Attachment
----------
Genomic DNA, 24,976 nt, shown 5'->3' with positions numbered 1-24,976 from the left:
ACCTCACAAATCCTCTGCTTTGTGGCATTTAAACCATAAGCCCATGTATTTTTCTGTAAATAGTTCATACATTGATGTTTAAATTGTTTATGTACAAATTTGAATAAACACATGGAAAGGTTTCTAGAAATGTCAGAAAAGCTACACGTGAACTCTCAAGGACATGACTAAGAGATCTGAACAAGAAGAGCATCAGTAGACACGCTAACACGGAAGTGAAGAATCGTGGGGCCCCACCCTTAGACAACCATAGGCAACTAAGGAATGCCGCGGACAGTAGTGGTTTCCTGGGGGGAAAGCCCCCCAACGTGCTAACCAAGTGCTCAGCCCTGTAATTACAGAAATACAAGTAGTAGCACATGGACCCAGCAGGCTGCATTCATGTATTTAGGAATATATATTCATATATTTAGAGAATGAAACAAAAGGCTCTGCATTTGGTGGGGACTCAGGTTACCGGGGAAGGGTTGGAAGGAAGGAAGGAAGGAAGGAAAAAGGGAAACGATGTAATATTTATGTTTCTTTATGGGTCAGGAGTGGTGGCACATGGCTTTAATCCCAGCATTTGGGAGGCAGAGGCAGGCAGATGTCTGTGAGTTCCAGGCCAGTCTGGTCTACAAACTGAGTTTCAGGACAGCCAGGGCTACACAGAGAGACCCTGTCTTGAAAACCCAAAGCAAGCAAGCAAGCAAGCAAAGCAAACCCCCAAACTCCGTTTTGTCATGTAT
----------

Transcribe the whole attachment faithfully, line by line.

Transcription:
Genomic DNA, 24,976 nt, shown 5'->3' with positions numbered 1-24,976 from the left:
ACCTCACAAATCCTCTGCTTTGTGGCATTTAAACCATAAGCCCATGTATTTTTCTGTAAATAGTTCATACATTGATGTTTAAATTGTTTATGTACAAATTTGAATAAACACATGGAAAGGTTTCTAGAAATGTCAGAAAAGCTACACGTGAACTCTCAAGGACATGACTAAGAGATCTGAACAAGAAGAGCATCAGTAGACACGCTAACACGGAAGTGAAGAATCGTGGGGCCCCACCCTTAGACAACCATAGGCAACTAAGGAATGCCGCGGACAGTAGTGGTTTCCTGGGGGGAAAGCCCCCCAACGTGCTAACCAAGTGCTCAGCCCTGTAATTACAGAAATACAAGTAGTAGCACATGGACCCAGCAGGCTGCATTCATGTATTTAGGAATATATATTCATATATTTAGAGAATGAAACAAAAGGCTCTGCATTTGGTGGGGACTCAGGTTACCGGGGAAGGGTTGGAAGGAAGGAAGGAAGGAAGGAAAAAGGGAAACGATGTAATATTTATGTTTCTTTATGGGTCAGGAGTGGTGGCACATGGCTTTAATCCCAGCATTTGGGAGGCAGAGGCAGGCAGATGTCTGTGAGTTCCAGGCCAGTCTGGTCTACAAACTGAGTTTCAGGACAGCCAGGGCTACACAGAGAGACCCTGTCTTGAAAACCCAAAGCAAGCAAGCAAGCAAGCAAAGCAAACCCCCAAACTCCGTTTTGTCATGTAT